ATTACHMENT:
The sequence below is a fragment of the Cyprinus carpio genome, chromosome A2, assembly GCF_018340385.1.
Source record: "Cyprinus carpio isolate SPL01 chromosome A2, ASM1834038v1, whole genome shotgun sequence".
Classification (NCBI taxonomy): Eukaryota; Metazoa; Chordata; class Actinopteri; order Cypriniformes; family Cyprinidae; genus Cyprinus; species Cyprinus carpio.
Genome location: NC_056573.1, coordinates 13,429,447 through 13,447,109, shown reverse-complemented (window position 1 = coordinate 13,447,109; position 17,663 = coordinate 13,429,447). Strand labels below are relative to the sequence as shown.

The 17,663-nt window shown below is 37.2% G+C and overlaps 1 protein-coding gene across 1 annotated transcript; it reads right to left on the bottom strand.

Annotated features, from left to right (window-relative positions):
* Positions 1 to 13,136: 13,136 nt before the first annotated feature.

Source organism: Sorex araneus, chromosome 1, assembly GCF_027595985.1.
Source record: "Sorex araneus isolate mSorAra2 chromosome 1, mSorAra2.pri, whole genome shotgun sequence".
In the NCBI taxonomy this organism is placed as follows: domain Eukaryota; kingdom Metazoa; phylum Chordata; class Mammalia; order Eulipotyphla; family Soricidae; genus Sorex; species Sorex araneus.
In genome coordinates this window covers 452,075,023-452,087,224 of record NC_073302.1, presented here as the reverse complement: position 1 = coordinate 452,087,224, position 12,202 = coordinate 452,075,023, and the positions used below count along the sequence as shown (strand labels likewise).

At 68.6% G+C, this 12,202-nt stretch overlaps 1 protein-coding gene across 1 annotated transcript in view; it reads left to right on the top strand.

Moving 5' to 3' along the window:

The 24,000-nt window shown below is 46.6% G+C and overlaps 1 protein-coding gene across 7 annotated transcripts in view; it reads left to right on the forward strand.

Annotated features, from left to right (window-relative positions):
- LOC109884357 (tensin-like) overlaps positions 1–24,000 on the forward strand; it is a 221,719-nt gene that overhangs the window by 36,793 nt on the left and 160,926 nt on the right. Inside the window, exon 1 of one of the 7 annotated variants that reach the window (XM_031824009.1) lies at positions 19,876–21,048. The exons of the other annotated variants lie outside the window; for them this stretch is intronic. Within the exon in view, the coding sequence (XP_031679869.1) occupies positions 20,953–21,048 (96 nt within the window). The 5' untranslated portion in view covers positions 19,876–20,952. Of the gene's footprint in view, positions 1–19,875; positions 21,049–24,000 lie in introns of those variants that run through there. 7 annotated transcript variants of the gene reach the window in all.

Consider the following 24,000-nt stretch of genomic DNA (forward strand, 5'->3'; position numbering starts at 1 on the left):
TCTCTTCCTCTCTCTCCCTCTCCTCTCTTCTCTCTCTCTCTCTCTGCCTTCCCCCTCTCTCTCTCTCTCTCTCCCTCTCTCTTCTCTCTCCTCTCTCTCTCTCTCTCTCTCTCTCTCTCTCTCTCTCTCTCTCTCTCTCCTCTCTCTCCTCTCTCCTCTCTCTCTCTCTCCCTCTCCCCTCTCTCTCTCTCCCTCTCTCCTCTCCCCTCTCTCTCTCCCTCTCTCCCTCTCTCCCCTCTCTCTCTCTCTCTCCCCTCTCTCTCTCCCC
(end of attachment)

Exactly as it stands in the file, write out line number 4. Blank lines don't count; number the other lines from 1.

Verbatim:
Genome location: NC_056573.1, coordinates 13,429,447 through 13,447,109, shown reverse-complemented (window position 1 = coordinate 13,447,109; position 17,663 = coordinate 13,429,447). Strand labels below are relative to the sequence as shown.